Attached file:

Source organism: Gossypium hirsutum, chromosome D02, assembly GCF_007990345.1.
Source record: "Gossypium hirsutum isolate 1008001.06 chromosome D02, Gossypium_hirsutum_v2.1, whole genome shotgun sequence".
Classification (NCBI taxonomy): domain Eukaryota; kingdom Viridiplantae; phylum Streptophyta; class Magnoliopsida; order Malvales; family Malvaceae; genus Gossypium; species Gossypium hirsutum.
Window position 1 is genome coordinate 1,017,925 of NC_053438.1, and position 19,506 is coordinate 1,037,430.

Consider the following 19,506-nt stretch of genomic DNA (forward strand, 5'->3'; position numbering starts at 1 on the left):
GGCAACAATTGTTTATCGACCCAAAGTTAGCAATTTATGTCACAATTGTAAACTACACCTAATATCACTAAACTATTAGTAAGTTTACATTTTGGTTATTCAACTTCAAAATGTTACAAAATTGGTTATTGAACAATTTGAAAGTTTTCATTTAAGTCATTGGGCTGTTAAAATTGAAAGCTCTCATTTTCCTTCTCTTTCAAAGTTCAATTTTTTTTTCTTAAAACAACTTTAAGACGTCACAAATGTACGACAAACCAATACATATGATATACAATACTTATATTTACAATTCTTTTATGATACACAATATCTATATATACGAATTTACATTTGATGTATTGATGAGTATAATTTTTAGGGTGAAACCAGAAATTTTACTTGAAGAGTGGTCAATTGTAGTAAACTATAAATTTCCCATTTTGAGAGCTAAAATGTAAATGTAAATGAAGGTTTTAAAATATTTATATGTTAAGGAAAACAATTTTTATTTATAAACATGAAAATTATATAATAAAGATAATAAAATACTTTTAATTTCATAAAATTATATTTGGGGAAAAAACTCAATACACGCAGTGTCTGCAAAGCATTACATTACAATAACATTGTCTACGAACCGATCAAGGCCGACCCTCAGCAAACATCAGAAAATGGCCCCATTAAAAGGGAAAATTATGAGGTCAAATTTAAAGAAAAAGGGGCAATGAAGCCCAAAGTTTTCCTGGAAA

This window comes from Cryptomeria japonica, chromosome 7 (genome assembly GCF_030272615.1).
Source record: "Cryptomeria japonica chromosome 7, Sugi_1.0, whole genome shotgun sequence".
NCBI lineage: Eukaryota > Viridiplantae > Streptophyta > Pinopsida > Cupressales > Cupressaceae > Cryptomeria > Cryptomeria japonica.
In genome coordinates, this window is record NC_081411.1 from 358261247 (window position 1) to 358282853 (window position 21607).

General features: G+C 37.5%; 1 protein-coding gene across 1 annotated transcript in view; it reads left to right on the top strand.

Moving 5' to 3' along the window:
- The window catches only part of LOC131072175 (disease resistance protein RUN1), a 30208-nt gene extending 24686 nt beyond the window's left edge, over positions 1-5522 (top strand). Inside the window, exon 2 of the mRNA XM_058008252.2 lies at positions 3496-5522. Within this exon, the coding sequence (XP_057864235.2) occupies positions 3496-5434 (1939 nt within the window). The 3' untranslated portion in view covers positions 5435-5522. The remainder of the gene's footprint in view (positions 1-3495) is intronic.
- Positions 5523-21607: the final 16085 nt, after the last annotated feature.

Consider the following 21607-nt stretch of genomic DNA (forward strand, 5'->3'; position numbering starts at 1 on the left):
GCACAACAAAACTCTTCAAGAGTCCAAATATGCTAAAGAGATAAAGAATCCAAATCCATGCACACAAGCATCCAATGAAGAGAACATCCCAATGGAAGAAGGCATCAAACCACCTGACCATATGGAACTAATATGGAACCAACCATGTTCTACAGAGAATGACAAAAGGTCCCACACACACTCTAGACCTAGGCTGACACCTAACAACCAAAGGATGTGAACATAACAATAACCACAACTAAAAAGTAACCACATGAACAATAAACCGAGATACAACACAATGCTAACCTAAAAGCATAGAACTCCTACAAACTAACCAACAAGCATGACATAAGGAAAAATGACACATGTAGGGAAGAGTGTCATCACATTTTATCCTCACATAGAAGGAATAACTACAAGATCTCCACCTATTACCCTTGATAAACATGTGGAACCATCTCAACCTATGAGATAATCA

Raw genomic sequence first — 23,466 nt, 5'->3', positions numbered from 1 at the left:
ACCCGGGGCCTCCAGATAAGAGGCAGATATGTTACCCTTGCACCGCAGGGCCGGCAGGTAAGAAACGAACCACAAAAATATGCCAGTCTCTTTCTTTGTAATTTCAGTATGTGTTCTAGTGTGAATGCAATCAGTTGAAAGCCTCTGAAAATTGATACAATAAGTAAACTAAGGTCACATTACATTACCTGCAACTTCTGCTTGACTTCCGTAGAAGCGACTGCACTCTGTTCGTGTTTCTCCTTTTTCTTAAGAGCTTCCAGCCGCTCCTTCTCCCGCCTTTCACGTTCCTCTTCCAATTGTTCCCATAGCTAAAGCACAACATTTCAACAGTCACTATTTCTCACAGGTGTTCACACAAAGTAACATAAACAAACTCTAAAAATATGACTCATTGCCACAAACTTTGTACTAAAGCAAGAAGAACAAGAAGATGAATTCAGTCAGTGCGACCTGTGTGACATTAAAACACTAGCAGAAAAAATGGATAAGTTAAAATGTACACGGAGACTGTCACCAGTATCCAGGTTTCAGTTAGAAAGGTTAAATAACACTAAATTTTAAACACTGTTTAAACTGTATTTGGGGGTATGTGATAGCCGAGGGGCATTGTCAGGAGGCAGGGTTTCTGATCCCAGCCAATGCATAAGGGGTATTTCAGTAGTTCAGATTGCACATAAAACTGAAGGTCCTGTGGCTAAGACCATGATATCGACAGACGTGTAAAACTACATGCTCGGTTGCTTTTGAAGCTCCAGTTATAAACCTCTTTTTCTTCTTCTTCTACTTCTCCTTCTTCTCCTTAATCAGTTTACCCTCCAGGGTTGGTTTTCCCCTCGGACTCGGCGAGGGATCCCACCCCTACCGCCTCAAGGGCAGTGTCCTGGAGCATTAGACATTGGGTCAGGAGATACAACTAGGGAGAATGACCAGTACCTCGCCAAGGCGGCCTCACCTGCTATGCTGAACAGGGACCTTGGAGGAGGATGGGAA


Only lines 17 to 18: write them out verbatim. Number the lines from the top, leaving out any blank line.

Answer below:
Raw genomic sequence first — 23,466 nt, 5'->3', positions numbered from 1 at the left:
ACCCGGGGCCTCCAGATAAGAGGCAGATATGTTACCCTTGCACCGCAGGGCCGGCAGGTAAGAAACGAACCACAAAAATATGCCAGTCTCTTTCTTTGTAATTTCAGTATGTGTTCTAGTGTGAATGCAATCAGTTGAAAGCCTCTGAAAATTGATACAATAAGTAAACTAAGGTCACATTACATTACCTGCAACTTCTGCTTGACTTCCGTAGAAGCGACTGCACTCTGTTCGTGTTTCTCCTTTTTCTTAAGAGCTTCCAGCCGCTCCTTCTCCCGCCTTTCACGTTCCTCTTCCAATTGTTCCCATAGCTAAAGCACAACATTTCAACAGTCACTATTTCTCACAGGTGTTCACACAAAGTAACATAAACAAACTCTAAAAATATGACTCATTGCCACAAACTTTGTACTAAAGCAAGAAGAACAAGAAGATGAATTCAGTCAGTGCGACCTGTGTGACATTAAAACACTAGCAGAAAAAATGGATAAGTTAAAATGTACACGGAGACTGTCACCAGTATCCAGGTTTCAGTTAGAAAGGTTAAATAACACTAAATTTTAAACACTGTTTAAACTGTATTTGGGGGTATGTGATAGCCGAGGGGCATTGTCAGGAGGCAGGGTTTCTGATCCCAGCCAATGCATAAGGGGTATTTCAGTAGTTCAGATTGCACATAAAACTGAAGGTCCTGTGGCTAAGACCATGATATCGACAGACGTGTAAAACTACATGCTCGGTTGCTTTTGAAGCTCCAGTTATAAACCTCTTTTTCTTCTTCTTCTACTTCTCCTTCTTCTCCTTAATCAGTTTACCCTCCAGGGTTGGTTTTCCCCTCGGACTCGGCGAGGGATCCCACCCCTACCGCCTCAAGGGCAGTGTCCTGGAGCATTAGACATTGGGTCAGGAGATACAACTAGGGAGAATGACCAGTACCTCGCCAAGGCGGCCTCACCTGCTATGCTGAACAGGGACCTTGGAGGAGGATGGGAA